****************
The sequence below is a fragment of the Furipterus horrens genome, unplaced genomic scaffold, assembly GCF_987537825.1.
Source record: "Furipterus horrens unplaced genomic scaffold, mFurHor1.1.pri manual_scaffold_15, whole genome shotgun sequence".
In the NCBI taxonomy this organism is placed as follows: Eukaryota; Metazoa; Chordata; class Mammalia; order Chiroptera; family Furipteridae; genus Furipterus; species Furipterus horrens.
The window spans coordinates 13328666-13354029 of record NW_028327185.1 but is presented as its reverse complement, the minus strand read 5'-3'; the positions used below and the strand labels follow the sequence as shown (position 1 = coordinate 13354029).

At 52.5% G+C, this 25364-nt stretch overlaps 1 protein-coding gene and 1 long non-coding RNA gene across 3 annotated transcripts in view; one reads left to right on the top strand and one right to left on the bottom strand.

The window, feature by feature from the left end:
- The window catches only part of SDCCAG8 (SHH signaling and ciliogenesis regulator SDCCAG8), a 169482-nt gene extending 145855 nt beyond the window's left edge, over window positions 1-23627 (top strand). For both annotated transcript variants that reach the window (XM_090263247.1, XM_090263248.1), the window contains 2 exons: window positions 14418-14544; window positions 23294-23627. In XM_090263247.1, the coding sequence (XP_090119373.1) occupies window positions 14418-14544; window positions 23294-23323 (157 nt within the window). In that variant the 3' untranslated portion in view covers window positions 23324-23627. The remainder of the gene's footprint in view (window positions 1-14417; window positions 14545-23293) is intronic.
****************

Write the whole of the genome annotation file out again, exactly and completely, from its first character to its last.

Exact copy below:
The sequence below is a fragment of the Furipterus horrens genome, unplaced genomic scaffold, assembly GCF_987537825.1.
Source record: "Furipterus horrens unplaced genomic scaffold, mFurHor1.1.pri manual_scaffold_15, whole genome shotgun sequence".
In the NCBI taxonomy this organism is placed as follows: Eukaryota; Metazoa; Chordata; class Mammalia; order Chiroptera; family Furipteridae; genus Furipterus; species Furipterus horrens.
The window spans coordinates 13328666-13354029 of record NW_028327185.1 but is presented as its reverse complement, the minus strand read 5'-3'; the positions used below and the strand labels follow the sequence as shown (position 1 = coordinate 13354029).

At 52.5% G+C, this 25364-nt stretch overlaps 1 protein-coding gene and 1 long non-coding RNA gene across 3 annotated transcripts in view; one reads left to right on the top strand and one right to left on the bottom strand.

The window, feature by feature from the left end:
- The window catches only part of SDCCAG8 (SHH signaling and ciliogenesis regulator SDCCAG8), a 169482-nt gene extending 145855 nt beyond the window's left edge, over window positions 1-23627 (top strand). For both annotated transcript variants that reach the window (XM_090263247.1, XM_090263248.1), the window contains 2 exons: window positions 14418-14544; window positions 23294-23627. In XM_090263247.1, the coding sequence (XP_090119373.1) occupies window positions 14418-14544; window positions 23294-23323 (157 nt within the window). In that variant the 3' untranslated portion in view covers window positions 23324-23627. The remainder of the gene's footprint in view (window positions 1-14417; window positions 14545-23293) is intronic.